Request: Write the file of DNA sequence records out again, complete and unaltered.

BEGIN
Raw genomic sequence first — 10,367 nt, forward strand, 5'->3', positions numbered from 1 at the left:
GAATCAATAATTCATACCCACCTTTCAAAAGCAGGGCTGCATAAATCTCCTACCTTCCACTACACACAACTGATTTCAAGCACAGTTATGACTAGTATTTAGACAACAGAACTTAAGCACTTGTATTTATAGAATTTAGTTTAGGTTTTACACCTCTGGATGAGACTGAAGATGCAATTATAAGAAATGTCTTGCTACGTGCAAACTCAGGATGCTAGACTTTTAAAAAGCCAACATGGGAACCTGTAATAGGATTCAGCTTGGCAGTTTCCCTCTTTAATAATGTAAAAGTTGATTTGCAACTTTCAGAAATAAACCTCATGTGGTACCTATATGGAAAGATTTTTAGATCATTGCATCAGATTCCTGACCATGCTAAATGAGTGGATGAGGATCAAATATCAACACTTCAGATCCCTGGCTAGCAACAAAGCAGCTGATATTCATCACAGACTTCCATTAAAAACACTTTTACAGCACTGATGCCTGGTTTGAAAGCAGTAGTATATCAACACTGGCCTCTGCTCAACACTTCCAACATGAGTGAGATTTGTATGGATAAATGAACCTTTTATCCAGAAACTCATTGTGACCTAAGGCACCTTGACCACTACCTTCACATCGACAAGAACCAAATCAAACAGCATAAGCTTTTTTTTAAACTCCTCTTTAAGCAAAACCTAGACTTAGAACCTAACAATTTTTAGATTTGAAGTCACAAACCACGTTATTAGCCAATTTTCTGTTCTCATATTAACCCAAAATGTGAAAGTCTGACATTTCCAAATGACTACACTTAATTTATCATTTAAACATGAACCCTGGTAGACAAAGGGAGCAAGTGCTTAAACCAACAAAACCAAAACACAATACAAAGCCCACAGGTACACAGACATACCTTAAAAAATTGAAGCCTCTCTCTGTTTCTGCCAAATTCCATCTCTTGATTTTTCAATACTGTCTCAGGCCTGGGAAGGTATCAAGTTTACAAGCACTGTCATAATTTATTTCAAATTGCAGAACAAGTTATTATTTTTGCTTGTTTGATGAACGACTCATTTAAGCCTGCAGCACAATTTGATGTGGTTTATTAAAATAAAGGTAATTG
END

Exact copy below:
Raw genomic sequence first — 10,367 nt, forward strand, 5'->3', positions numbered from 1 at the left:
GAATCAATAATTCATACCCACCTTTCAAAAGCAGGGCTGCATAAATCTCCTACCTTCCACTACACACAACTGATTTCAAGCACAGTTATGACTAGTATTTAGACAACAGAACTTAAGCACTTGTATTTATAGAATTTAGTTTAGGTTTTACACCTCTGGATGAGACTGAAGATGCAATTATAAGAAATGTCTTGCTACGTGCAAACTCAGGATGCTAGACTTTTAAAAAGCCAACATGGGAACCTGTAATAGGATTCAGCTTGGCAGTTTCCCTCTTTAATAATGTAAAAGTTGATTTGCAACTTTCAGAAATAAACCTCATGTGGTACCTATATGGAAAGATTTTTAGATCATTGCATCAGATTCCTGACCATGCTAAATGAGTGGATGAGGATCAAATATCAACACTTCAGATCCCTGGCTAGCAACAAAGCAGCTGATATTCATCACAGACTTCCATTAAAAACACTTTTACAGCACTGATGCCTGGTTTGAAAGCAGTAGTATATCAACACTGGCCTCTGCTCAACACTTCCAACATGAGTGAGATTTGTATGGATAAATGAACCTTTTATCCAGAAACTCATTGTGACCTAAGGCACCTTGACCACTACCTTCACATCGACAAGAACCAAATCAAACAGCATAAGCTTTTTTTTAAACTCCTCTTTAAGCAAAACCTAGACTTAGAACCTAACAATTTTTAGATTTGAAGTCACAAACCACGTTATTAGCCAATTTTCTGTTCTCATATTAACCCAAAATGTGAAAGTCTGACATTTCCAAATGACTACACTTAATTTATCATTTAAACATGAACCCTGGTAGACAAAGGGAGCAAGTGCTTAAACCAACAAAACCAAAACACAATACAAAGCCCACAGGTACACAGACATACCTTAAAAAATTGAAGCCTCTCTCTGTTTCTGCCAAATTCCATCTCTTGATTTTTCAATACTGTCTCAGGCCTGGGAAGGTATCAAGTTTACAAGCACTGTCATAATTTATTTCAAATTGCAGAACAAGTTATTATTTTTGCTTGTTTGATGAACGACTCATTTAAGCCTGCAGCACAATTTGATGTGGTTTATTAAAATAAAGGTAATTG